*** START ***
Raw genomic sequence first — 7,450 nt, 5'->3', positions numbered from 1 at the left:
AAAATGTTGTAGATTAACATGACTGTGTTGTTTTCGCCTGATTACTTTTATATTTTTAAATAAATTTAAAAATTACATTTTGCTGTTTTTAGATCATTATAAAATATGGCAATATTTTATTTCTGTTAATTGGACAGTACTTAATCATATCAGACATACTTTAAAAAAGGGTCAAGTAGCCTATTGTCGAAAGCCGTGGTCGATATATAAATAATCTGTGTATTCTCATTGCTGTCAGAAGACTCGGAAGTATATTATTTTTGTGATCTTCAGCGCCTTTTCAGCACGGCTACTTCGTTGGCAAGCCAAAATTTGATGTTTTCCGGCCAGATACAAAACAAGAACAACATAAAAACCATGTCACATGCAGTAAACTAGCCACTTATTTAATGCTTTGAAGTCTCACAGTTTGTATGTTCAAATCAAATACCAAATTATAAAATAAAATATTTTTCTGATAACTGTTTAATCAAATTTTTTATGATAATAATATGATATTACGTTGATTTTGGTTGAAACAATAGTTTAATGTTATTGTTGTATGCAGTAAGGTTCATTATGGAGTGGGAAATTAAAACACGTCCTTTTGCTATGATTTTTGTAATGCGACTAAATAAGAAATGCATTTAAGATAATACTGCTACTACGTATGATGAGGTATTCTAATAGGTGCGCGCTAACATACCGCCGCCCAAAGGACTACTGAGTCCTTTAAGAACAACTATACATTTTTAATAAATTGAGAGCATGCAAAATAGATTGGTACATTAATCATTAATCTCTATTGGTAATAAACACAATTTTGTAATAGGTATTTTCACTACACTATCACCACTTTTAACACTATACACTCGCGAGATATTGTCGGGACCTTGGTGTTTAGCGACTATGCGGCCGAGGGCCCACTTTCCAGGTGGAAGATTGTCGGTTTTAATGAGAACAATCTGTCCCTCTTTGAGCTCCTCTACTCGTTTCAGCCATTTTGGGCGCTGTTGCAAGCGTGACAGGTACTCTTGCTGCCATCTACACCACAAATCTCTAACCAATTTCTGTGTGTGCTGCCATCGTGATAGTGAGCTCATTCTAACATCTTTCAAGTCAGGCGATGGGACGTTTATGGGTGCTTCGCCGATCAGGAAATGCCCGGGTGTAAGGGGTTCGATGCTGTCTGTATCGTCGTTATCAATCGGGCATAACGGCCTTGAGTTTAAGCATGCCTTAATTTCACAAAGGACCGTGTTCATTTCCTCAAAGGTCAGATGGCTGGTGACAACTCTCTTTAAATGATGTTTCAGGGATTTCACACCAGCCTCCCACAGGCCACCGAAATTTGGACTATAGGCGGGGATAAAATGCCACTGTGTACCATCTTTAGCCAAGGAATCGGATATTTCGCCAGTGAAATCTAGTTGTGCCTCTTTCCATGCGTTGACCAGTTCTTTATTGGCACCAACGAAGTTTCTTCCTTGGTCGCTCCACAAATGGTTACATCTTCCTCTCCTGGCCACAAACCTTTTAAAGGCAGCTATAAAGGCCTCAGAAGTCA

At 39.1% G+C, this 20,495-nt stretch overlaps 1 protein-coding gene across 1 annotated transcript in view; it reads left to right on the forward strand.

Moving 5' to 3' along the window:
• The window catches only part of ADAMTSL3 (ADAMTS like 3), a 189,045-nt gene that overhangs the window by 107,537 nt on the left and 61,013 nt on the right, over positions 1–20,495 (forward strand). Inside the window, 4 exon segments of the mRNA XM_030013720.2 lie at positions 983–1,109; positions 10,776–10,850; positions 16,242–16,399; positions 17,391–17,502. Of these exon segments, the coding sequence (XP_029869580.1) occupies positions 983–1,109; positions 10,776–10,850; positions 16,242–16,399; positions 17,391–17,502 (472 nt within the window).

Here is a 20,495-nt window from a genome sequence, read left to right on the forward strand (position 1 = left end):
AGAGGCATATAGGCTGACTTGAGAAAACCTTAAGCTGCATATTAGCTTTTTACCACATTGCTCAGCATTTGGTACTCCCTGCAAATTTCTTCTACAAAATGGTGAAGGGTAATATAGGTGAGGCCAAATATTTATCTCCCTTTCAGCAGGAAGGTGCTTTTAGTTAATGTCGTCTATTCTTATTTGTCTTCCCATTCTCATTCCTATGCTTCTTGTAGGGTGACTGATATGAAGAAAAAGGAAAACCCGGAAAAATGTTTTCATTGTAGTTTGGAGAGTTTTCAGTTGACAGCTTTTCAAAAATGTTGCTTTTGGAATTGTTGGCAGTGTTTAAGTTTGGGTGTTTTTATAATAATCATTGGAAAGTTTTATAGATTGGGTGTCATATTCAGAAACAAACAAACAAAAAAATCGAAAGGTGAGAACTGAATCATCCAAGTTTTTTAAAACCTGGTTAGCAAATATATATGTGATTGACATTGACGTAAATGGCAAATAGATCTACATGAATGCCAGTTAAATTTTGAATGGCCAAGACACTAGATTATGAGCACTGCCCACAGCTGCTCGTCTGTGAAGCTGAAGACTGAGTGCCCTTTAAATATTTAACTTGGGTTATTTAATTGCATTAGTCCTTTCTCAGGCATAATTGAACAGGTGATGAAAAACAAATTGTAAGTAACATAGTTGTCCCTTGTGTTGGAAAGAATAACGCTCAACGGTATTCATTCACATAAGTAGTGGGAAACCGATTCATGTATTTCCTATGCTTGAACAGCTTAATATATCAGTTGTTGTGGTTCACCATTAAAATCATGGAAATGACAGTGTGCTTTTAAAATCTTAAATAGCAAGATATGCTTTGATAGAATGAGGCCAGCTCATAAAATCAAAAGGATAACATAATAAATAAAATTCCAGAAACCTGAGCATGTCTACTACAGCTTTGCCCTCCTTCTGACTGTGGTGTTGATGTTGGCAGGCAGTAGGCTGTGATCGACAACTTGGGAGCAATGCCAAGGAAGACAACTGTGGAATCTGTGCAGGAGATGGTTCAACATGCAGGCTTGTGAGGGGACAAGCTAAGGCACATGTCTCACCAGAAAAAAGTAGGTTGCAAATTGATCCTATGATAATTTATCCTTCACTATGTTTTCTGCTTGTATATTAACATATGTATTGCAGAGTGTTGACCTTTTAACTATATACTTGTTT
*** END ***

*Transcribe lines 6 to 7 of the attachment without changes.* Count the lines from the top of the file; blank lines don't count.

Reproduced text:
Here is a 20,495-nt window from a genome sequence, read left to right on the forward strand (position 1 = left end):
AGAGGCATATAGGCTGACTTGAGAAAACCTTAAGCTGCATATTAGCTTTTTACCACATTGCTCAGCATTTGGTACTCCCTGCAAATTTCTTCTACAAAATGGTGAAGGGTAATATAGGTGAGGCCAAATATTTATCTCCCTTTCAGCAGGAAGGTGCTTTTAGTTAATGTCGTCTATTCTTATTTGTCTTCCCATTCTCATTCCTATGCTTCTTGTAGGGTGACTGATATGAAGAAAAAGGAAAACCCGGAAAAATGTTTTCATTGTAGTTTGGAGAGTTTTCAGTTGACAGCTTTTCAAAAATGTTGCTTTTGGAATTGTTGGCAGTGTTTAAGTTTGGGTGTTTTTATAATAATCATTGGAAAGTTTTATAGATTGGGTGTCATATTCAGAAACAAACAAACAAAAAAATCGAAAGGTGAGAACTGAATCATCCAAGTTTTTTAAAACCTGGTTAGCAAATATATATGTGATTGACATTGACGTAAATGGCAAATAGATCTACATGAATGCCAGTTAAATTTTGAATGGCCAAGACACTAGATTATGAGCACTGCCCACAGCTGCTCGTCTGTGAAGCTGAAGACTGAGTGCCCTTTAAATATTTAACTTGGGTTATTTAATTGCATTAGTCCTTTCTCAGGCATAATTGAACAGGTGATGAAAAACAAATTGTAAGTAACATAGTTGTCCCTTGTGTTGGAAAGAATAACGCTCAACGGTATTCATTCACATAAGTAGTGGGAAACCGATTCATGTATTTCCTATGCTTGAACAGCTTAATATATCAGTTGTTGTGGTTCACCATTAAAATCATGGAAATGACAGTGTGCTTTTAAAATCTTAAATAGCAAGATATGCTTTGATAGAATGAGGCCAGCTCATAAAATCAAAAGGATAACATAATAAATAAAATTCCAGAAACCTGAGCATGTCTACTACAGCTTTGCCCTCCTTCTGACTGTGGTGTTGATGTTGGCAGGCAGTAGGCTGTGATCGACAACTTGGGAGCAATGCCAAGGAAGACAACTGTGGAATCTGTGCAGGAGATGGTTCAACATGCAGGCTTGTGAGGGGACAAGCTAAGGCACATGTCTCACCAGAAAAAAGTAGGTTGCAAATTGATCCTATGATAATTTATCCTTCACTATGTTTTCTGCTTGTATATTAACATATGTATTGCAGAGTGTTGACCTTTTAACTATATACTTGTTT